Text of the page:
A Good Old Fashioned S.W.O.T. Analysis
Blog by Julian Summerhayes. 919 words.
S ~ Strengths
W ~ Weaknesses
O ~ Opportunities
T ~ Threats
When it comes to understanding your firm’s business and lead generation model, the SWOT analysis is amongst a plethora of stock-in-trade, but highly maneuverable, tools at your disposal. That said it never ceases to amaze me how few firms have taken the time and or trouble to analyse the likely investment in a new practice area using a SWOT analysis. Perhaps it is too simplistic but complex doesn’t abet better and if anything knowing where you stand in the line of competition is invaluable.
Don’t assume that just because you have proved the efficacy of the practice area (at least to the management board or your fellow partners) means you are at journey’s end.
Just to recap the SWOT analysis is one of those keepsakes that you need to have written out for every project and be prepared to analyses it frequently to make sure, if nothing else, that the goal posts haven’t drifted too far out.
Does your team exhibit:
- Tenancity in the face of insuperable obstacles?
- Resilliance such that even when everyone around them is losing their head, they have the self-believe in bucket loads to keep going?
- Are they about to expose the firm to a market that is so untried and untested that you need to know they have the commercial sense to understand when things are not working?
- Self-belief which is not based, in the early days, on how much they bill bur rather a passion for the area of work.
- Strong empathy?
- A belief in the firm? If they don’t then it is likely they will not have the fortitude to carry on.
Do they recognise that:
- They have a weakness or two or three?
- Self-belief is often a smidgen away from arrogance and sometimes, through lack of emotional intelligence, professionals fail to recognise when one has blended into the other. If they do suffer from Ivory Tower speak, then there is a risk that they may not see the risk of the project failing at a crucial time.
- They need help. How many times have you been asked: “Are you busy?” only to retort “Yes” when you know full well that that is not the case. In other words who has the strength of character to admit when things are not going (swimmingly) to plan?
- They have lost their belief in the practice of law. Speaking personally I could never have done my job if I did not believe that law had an important part to play in the client engagement. If all I ever saw was a commercial opportunity or making oodles more money then that would have shone through in an instant.
Can you honestly say:
- The glass is half full? Most lawyers tend to focus on the downside. They are seldom upbeat unless they have a project in front of them that will wear at least 7 quality chargeable hours against it day in day out.
- You don’t get bored quickly? If you are the sort of person who is always looking for the next (project) fix, then it is unlikely you will get much pleasure of holding in when the going gets a bit sticky.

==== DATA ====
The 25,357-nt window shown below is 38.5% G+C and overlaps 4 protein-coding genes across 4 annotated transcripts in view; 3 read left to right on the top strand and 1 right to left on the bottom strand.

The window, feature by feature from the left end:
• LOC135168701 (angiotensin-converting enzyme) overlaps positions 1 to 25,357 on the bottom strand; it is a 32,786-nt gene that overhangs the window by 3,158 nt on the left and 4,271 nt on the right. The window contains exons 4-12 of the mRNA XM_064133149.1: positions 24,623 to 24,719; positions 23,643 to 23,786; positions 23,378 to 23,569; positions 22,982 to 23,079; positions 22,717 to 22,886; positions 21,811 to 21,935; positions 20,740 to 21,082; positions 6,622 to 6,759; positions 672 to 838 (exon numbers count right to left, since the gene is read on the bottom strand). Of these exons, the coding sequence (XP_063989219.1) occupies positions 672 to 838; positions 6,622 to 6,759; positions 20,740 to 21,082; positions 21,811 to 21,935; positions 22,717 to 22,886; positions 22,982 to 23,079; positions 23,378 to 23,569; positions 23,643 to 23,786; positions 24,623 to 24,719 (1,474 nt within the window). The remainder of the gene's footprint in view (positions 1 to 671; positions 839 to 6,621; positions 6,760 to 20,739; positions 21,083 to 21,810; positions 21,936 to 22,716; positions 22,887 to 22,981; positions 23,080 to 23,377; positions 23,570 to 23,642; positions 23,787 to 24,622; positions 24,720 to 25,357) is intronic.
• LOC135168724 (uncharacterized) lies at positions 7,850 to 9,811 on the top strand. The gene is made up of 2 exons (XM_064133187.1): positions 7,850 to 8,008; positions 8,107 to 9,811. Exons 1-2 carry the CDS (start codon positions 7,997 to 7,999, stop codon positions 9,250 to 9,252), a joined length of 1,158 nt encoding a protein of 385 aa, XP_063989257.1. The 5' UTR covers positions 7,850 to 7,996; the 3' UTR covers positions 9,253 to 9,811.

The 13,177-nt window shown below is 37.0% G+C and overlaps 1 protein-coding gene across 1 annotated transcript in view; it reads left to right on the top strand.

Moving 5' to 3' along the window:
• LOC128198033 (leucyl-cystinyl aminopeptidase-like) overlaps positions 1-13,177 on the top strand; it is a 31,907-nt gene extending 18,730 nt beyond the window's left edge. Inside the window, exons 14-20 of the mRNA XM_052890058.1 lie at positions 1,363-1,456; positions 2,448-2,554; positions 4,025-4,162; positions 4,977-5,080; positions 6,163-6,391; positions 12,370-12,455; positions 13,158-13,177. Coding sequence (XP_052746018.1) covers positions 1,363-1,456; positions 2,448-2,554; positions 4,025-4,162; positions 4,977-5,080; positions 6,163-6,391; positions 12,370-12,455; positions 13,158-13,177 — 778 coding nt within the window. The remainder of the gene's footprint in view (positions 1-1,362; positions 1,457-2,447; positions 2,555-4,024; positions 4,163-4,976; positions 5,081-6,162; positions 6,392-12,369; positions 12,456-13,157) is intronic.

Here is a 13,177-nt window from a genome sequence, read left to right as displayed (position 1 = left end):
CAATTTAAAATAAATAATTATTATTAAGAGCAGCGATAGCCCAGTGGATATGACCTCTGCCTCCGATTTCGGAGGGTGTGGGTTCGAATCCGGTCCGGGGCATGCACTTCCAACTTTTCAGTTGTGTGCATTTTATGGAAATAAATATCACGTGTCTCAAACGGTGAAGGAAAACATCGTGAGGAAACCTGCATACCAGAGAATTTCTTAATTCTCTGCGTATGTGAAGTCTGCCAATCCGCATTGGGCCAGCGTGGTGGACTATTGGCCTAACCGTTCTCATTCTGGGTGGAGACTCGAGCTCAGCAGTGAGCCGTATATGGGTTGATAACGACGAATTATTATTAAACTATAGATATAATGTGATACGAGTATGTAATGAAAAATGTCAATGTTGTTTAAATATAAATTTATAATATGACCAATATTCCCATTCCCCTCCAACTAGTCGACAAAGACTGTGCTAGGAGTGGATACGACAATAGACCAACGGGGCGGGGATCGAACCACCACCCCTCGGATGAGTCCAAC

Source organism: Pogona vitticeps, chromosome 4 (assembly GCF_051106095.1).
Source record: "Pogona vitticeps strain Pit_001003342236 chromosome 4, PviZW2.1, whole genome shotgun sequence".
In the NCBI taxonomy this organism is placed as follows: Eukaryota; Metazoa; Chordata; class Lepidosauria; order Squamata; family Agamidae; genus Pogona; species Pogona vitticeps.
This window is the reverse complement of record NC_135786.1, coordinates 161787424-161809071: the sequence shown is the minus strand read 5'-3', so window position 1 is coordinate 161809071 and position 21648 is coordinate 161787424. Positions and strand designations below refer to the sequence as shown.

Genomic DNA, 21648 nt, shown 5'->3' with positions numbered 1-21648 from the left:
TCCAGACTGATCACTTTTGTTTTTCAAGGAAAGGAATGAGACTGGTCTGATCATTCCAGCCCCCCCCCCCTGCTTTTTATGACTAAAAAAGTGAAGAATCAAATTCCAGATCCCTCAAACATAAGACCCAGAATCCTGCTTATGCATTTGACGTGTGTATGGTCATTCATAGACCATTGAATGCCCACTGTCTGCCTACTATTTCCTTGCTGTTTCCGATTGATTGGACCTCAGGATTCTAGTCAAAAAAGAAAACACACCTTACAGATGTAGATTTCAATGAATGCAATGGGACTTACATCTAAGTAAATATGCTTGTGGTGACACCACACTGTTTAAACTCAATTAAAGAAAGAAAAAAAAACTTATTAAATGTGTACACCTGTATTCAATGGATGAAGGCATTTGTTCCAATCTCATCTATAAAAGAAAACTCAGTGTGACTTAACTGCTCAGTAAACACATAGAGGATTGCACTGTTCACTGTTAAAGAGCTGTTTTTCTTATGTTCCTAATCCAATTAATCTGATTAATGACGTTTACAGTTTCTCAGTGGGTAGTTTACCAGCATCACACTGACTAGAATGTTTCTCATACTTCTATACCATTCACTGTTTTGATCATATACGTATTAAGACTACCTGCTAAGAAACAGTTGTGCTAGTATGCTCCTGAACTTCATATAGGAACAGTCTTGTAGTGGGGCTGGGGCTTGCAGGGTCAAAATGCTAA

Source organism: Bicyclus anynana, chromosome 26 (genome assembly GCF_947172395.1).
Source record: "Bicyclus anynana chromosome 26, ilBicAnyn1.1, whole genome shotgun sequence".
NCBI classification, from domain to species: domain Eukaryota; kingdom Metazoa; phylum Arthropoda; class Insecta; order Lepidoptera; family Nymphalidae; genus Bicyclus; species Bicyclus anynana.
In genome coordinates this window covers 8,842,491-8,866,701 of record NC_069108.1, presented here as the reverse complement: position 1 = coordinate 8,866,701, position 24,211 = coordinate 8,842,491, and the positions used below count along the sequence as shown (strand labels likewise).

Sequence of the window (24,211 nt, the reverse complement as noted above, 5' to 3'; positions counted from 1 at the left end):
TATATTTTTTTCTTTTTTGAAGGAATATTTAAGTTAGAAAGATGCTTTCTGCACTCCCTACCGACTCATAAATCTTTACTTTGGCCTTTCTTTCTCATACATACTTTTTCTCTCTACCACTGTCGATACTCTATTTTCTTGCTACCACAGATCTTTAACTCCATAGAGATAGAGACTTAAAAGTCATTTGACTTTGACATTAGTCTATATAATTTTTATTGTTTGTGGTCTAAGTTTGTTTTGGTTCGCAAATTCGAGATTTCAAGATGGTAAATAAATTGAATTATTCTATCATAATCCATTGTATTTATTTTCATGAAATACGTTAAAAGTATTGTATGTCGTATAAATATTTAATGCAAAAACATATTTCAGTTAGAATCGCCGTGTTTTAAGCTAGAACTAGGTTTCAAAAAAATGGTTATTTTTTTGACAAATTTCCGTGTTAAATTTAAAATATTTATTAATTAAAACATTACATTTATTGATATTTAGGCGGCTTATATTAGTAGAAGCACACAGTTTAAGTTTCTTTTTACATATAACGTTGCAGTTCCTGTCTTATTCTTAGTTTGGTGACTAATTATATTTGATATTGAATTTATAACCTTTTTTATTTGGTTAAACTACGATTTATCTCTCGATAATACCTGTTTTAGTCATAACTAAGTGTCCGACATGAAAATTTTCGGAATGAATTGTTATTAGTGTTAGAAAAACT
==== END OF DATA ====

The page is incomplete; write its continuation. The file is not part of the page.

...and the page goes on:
- We all like the “on a plate” variety of work but it just doesn’t exist. You know as well as the next person that just when the going is getting too easy that things will fall over. One too many cliches perhaps but true nevertheless. You have to see the big picture and be content with a few, small victories along the way.
- Starting with the end in mind should be your mantra, not the purview of work that is in front of you.
And then comes the …
- Risk of failure.
- The competition.
- People not meeting their billing targets.
- The partnership losing faith in the project.
- And an apparent willingness to see the project fail by those who of course were never behind it in the first place. They always seem to appear on the scene just as things are about to go pear shaped.
Like all good planning it is just that. It is not an end itself but a means to greater stress testing of your thesis. As I have said many times before, the best approach to any project is to pick a general direction and execute like hell around it. Yes, you may be backing something as ethereal as a hunch but most entrepreneurial lawyers are worth backing mainly because there are so few. If you find someone who by dint of their will of personality, desire, passion and ability to generate (in the short term) fees, then chances are by giving them a semi-free reign, and giving them the resources to see things through they will make a success of things.
Don’t be afraid to re-test the hypothesis from time to time, look at the balance of reasons for entering the practice area and understanding if you have the right people on the right seats on the bus. You may be tempted to start again but knowing when to fold is seldom good advice. Knowing when to stick is equally hard but don’t measure everything by P&L but rather the likely market for the services, the ability to grow a sustainable practice area and the cross-selling opportunities.